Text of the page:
Valtteri Bottas has revealed the porpoising experienced by F1's new cars during the first pre-season test is making vision "tricky".
The new generation of machinery utilises ground-effect aerodynamics in an attempt to allow cars to follow each other more closely through corners.
But the airflow and pressure increases caused by the ground-effect is leading to aero stalling at the rear of the car floors, resulting in vigorous bouncing of cars in a straight line, known as porpoising.
Some teams have experienced the phenomenon more than others, with McLaren seemingly escaping the lightest.
Asked how he was affected by the bouncing, Alfa Romeo driver Bottas said: “I would say it affects a bit of everything. It is not very comfortable if it happens.
"Visually it gets a bit tricky and obviously, you lose overall load because the level of the downforce goes up and down and it can affect the braking as well.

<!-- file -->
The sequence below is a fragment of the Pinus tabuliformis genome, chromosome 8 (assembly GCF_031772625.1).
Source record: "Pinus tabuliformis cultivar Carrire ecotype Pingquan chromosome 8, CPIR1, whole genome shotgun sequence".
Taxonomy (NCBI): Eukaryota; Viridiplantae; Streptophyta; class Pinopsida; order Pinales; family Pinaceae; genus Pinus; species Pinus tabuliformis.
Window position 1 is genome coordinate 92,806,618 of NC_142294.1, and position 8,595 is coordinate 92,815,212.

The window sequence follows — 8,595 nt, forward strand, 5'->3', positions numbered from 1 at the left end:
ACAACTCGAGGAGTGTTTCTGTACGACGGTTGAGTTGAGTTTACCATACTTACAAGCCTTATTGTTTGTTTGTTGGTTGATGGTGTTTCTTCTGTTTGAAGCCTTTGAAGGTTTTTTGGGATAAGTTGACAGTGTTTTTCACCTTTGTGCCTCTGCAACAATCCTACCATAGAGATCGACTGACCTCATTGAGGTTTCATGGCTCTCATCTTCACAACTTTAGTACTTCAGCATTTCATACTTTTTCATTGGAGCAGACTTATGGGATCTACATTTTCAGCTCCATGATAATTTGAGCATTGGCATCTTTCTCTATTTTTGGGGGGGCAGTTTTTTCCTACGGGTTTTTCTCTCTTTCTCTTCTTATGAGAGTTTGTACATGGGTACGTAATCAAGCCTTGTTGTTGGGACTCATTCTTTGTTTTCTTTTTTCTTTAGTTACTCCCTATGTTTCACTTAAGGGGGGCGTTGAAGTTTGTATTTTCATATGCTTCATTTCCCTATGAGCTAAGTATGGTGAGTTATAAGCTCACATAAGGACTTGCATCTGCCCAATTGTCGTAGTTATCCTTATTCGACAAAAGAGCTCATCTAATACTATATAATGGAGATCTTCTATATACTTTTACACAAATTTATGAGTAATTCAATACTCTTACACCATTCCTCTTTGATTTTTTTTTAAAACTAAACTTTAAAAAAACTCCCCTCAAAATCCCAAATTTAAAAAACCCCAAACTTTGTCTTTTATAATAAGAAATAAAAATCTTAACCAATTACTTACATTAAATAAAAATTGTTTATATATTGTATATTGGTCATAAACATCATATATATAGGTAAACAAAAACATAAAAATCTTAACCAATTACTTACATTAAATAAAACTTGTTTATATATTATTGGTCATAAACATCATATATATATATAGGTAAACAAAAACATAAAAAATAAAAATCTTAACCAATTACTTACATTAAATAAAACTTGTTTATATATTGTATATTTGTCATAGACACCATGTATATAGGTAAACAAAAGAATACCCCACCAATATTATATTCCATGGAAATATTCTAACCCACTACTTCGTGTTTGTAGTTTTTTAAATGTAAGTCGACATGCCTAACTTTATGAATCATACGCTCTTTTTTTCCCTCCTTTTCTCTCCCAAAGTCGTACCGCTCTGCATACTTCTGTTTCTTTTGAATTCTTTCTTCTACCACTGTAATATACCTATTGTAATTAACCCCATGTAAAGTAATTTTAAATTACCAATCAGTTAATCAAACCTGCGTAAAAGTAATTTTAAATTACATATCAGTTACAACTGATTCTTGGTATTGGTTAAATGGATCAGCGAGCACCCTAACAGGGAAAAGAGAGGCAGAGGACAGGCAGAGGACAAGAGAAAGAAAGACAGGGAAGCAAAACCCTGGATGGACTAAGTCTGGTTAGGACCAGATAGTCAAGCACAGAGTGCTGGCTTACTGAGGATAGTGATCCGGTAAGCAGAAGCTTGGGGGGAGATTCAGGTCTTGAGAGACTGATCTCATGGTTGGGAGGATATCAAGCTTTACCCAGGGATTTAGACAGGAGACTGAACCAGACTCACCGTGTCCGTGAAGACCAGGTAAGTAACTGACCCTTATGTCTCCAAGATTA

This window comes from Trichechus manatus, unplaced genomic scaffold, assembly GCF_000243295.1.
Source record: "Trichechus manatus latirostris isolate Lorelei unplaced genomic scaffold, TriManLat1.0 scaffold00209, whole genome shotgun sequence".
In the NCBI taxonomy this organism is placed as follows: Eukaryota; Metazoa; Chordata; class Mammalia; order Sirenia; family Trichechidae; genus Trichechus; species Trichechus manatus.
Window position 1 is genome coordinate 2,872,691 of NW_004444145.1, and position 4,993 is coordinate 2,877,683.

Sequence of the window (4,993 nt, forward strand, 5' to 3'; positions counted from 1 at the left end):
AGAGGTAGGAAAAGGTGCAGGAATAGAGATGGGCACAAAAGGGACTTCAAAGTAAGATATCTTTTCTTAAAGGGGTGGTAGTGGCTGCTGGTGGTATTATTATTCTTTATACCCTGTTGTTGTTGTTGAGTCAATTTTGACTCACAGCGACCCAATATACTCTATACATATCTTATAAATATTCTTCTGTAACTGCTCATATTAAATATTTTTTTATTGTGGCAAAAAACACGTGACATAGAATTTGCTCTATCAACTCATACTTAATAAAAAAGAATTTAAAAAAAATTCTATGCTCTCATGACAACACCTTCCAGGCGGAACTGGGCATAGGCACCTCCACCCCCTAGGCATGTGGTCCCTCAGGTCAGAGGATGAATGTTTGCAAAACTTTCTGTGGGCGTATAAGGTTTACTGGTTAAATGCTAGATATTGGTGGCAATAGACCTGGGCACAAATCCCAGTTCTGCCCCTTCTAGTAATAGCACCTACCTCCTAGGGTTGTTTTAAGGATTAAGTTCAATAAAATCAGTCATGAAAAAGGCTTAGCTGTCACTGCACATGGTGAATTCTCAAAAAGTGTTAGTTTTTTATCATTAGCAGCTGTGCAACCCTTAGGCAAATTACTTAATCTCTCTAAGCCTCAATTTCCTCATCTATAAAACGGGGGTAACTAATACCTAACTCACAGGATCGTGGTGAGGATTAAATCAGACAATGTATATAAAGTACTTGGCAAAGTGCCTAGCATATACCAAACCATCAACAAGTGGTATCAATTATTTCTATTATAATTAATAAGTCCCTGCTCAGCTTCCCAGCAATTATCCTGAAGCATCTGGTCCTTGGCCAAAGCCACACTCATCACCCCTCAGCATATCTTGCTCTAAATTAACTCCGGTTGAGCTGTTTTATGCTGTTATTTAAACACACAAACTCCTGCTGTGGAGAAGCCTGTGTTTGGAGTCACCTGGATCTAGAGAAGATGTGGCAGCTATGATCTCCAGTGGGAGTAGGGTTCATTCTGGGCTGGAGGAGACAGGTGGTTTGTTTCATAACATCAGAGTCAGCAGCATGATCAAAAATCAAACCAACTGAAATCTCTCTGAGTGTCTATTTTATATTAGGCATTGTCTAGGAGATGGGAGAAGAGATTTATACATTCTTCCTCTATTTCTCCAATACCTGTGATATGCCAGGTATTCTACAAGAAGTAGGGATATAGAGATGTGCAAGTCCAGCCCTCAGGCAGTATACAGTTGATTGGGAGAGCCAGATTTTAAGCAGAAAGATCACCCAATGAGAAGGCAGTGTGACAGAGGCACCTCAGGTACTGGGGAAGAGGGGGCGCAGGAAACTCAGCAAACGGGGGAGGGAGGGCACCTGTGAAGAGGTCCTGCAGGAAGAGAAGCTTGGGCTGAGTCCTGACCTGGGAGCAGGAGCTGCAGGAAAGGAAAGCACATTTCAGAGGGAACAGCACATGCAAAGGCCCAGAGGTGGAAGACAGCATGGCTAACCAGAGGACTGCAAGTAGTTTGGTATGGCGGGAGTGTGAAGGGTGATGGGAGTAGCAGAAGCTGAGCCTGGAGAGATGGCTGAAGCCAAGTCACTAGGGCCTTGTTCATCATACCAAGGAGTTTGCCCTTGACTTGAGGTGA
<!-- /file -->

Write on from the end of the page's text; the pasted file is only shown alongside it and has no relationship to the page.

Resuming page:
"One concern, obviously, if you carry on like that is the reliability of certain parts in the car so I think that is quite a new thing for every team to learn and how to deal with that and optimise the set-up to avoid it.
“I would say it has been a bit of a challenge for everyone.”
Bottas was only able to complete 55 laps during the Barcelona test, with a second opportunity to rack up mileage with his new team beginning March 10 in Bahrain ahead of the season opener at the same venue.